When asked if he’ll reprise the role of Spock for an upcoming Star Trek sequel, set for release in 2012, Leonard Nimoy exclaims: “Isabel! You’re talking to a photographer! That’s all over for me.”
Nimoy was sitting on a bench in Lenox, Massachusetts, days before the opening of his first solo show at a major museum. His wife, Susan, was busy shopping across the street. Soon they’ll travel to North Adams, where Nimoy’s exhibition of photographs, Secret Selves, will open on Sunday at Mass MoCA.
Click Below to View Our Gallery of Secret Selves
Selves is part art, part social experiment. The project began when Nimoy and his gallerist, Rich Michelson, recruited volunteers around North Adams to pose as their “secret selves”—little-known alter egos—for Nimoy to photograph. There were, naturally, hundreds of applicants, but they invited 100 people to come to the studio and sit for Nimoy. Each came prepared to pose as his or her secret identity—and had the props on hand to illustrate it.
What followed was a slice of humanity as diverse as Nimoy’s film roles: the toy company employee posing as “secret whore”; the Episcopal priest as tough guy; the children’s book illustrator as concert guitarist; the ex-Marine in drag, who explains simply: “I live life as Clark Kent, but I’d rather be Rita Hayworth.” As such, Nimoy engaged each of his subjects, and directed them around the studio—which is captured in a 40-minute video that accompanies the works in the show.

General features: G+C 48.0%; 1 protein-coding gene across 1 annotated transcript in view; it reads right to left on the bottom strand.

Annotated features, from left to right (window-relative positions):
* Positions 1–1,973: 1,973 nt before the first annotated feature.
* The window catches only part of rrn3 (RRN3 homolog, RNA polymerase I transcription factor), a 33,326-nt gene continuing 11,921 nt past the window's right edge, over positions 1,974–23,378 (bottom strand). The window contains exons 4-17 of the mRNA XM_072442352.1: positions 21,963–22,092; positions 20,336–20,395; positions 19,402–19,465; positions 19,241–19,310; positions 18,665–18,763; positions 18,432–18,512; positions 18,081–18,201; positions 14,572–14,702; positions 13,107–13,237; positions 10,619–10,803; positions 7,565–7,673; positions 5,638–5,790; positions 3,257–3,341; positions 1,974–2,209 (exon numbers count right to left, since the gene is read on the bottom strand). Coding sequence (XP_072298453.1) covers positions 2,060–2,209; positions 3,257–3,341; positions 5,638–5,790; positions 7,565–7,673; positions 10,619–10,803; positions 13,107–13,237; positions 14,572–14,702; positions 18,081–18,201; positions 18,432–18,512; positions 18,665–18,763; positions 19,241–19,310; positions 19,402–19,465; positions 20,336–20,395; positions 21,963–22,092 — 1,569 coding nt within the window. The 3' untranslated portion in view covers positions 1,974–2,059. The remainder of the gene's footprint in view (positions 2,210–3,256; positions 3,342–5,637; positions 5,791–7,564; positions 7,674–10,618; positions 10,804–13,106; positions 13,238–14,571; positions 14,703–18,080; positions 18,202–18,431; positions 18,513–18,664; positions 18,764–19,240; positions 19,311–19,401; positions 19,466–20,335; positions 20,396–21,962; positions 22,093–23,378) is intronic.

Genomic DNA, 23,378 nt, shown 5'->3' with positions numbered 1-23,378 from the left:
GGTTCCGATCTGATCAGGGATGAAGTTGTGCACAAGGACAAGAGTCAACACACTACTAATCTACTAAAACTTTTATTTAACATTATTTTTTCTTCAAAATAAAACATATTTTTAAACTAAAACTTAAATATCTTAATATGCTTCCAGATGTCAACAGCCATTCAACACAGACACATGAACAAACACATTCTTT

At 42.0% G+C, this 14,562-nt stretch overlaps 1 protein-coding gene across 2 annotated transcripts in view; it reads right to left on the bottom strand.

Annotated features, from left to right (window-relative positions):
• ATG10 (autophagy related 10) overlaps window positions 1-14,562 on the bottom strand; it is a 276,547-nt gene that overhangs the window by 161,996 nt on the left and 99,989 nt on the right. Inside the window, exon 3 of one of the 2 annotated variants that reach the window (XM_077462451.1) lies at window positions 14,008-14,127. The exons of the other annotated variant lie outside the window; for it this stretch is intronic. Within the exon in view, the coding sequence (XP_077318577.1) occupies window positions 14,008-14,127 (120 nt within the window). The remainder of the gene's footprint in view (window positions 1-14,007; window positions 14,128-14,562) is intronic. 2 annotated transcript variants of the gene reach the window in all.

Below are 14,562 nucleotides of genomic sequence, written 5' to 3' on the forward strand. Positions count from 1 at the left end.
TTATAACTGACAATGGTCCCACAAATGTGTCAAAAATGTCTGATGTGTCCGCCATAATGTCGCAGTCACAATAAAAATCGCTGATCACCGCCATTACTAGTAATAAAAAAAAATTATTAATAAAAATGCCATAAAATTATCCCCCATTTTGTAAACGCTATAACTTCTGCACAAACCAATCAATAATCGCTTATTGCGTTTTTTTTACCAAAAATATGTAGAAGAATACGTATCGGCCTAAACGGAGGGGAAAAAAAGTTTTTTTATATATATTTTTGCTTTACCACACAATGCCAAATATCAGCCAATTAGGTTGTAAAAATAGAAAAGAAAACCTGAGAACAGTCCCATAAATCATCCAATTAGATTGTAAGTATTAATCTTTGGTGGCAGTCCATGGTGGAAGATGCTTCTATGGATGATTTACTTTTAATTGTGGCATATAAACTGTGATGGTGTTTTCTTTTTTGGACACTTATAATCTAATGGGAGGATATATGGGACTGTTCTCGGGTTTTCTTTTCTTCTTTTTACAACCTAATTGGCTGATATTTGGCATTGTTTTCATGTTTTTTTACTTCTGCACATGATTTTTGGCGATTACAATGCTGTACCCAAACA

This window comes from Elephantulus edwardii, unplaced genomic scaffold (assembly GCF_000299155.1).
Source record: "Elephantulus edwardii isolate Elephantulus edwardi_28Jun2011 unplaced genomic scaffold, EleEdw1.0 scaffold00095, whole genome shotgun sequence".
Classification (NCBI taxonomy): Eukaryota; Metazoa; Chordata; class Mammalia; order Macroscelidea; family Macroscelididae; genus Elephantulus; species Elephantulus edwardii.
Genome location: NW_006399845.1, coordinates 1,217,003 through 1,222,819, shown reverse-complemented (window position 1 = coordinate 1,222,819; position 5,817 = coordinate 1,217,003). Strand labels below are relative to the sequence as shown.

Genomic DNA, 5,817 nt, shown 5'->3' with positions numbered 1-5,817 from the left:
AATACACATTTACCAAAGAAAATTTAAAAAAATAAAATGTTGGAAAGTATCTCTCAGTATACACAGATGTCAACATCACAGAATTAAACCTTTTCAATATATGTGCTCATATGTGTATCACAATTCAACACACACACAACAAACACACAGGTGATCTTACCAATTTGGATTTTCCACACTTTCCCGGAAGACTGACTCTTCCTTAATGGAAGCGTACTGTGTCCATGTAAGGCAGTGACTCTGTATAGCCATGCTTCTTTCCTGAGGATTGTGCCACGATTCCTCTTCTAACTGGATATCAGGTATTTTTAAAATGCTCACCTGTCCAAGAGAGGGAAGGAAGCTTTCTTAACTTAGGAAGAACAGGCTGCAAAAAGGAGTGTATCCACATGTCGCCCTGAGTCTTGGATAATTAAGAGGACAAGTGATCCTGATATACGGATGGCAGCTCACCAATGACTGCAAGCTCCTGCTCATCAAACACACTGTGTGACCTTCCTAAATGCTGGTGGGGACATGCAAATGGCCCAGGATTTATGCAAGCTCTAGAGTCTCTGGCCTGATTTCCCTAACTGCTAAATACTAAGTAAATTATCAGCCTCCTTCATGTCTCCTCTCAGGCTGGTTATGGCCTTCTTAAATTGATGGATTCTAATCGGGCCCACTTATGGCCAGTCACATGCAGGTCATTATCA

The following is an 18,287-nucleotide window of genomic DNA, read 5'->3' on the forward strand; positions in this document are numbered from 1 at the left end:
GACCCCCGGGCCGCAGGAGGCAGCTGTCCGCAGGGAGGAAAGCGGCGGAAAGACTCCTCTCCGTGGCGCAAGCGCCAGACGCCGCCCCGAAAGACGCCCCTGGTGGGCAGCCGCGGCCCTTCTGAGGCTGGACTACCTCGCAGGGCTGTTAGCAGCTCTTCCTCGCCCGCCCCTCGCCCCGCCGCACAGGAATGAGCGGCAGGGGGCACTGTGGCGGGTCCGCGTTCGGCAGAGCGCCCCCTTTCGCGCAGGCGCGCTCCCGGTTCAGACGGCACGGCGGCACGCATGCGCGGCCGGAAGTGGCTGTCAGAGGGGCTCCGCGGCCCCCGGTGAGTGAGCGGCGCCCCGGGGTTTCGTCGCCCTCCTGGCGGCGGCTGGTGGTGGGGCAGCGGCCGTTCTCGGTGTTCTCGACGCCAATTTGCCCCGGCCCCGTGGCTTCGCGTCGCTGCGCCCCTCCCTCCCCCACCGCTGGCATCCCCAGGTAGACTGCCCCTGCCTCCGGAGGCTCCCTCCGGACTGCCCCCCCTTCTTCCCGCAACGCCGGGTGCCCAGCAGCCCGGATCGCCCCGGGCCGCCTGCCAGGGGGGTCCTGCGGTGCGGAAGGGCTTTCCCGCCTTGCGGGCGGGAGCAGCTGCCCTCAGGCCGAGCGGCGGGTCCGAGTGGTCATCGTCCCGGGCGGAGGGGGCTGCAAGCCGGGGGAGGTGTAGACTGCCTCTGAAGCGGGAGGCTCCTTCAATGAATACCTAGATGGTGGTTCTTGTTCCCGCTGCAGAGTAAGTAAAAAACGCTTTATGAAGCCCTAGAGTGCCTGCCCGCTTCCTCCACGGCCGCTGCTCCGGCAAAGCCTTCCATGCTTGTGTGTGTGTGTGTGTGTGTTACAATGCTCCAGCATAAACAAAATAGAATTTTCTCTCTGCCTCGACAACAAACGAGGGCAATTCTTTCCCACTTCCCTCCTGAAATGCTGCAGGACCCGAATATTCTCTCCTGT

For Nimoy, the social experiment provoked a question: “Is this a snapshot of a particular community, or can you get this anywhere in the world? Would you get the same thing if you did it in Great Falls?”
And while it may seem odd to pose nude in front of Spock, Nimoy explains that each sitter interacted with him as an artist—effectively splitting Nimoy’s identity as an actor from the person behind the camera. “They weren’t dealing with an actor anymore,” he says.
So if everyone has a secret self, then surely Nimoy, whose name is practically synonymous with his most famous film role—has one too, right? “To tell you the truth, I feel like I’ve acted out every possible secret self for the last 60 years,” he says, laughing. “I’ve done vicious people, honest people, porks—I’ve done all kinds of self.”
And after six decades of becoming different people, acting is now officially behind him. Nimoy may finally have a singular identity: that of an artist.
But that doesn’t mean he’s not waiting for clues from above to figure out what he’s going to do next. “After Sunday, I’m hoping I’m getting a message,” he says as if he’s a young Spock receiving a calling. “’This is what you have to do next, Nimoy. Get off your butt.’” But, he laughs it off: “It would have to be something pretty special, because I don’t want to waste my time. My life is pretty good.”
Correction: An earlier version of this story stated MASS MoCA is in Northampton. It is in North Adams.
Isabel Wilkinson is an assistant editor at The Daily Beast.